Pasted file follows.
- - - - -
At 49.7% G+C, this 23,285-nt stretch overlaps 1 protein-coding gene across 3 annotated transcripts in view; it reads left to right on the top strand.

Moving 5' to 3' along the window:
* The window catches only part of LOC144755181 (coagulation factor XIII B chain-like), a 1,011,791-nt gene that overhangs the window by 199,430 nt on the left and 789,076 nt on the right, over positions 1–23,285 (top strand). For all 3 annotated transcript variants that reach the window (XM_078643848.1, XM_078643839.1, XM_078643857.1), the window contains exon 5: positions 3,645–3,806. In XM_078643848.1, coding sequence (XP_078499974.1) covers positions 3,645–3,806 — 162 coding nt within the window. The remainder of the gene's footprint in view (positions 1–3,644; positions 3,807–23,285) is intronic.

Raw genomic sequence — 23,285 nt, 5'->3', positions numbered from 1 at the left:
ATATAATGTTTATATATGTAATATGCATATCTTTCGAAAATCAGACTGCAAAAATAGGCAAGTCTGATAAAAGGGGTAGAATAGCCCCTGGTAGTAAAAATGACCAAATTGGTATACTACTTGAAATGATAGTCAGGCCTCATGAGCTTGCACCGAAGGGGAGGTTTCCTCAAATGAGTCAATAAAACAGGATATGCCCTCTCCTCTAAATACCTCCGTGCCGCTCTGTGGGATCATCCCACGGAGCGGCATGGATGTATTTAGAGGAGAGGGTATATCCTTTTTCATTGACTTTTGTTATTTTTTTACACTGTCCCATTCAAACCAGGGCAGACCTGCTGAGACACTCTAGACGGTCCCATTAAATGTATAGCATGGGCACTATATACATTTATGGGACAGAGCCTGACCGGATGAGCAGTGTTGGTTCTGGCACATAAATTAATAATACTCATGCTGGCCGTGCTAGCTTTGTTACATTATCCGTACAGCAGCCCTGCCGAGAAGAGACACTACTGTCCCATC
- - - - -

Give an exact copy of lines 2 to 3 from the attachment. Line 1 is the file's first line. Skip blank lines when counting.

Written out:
Moving 5' to 3' along the window:
* The window catches only part of LOC144755181 (coagulation factor XIII B chain-like), a 1,011,791-nt gene that overhangs the window by 199,430 nt on the left and 789,076 nt on the right, over positions 1–23,285 (top strand). For all 3 annotated transcript variants that reach the window (XM_078643848.1, XM_078643839.1, XM_078643857.1), the window contains exon 5: positions 3,645–3,806. In XM_078643848.1, coding sequence (XP_078499974.1) covers positions 3,645–3,806 — 162 coding nt within the window. The remainder of the gene's footprint in view (positions 1–3,644; positions 3,807–23,285) is intronic.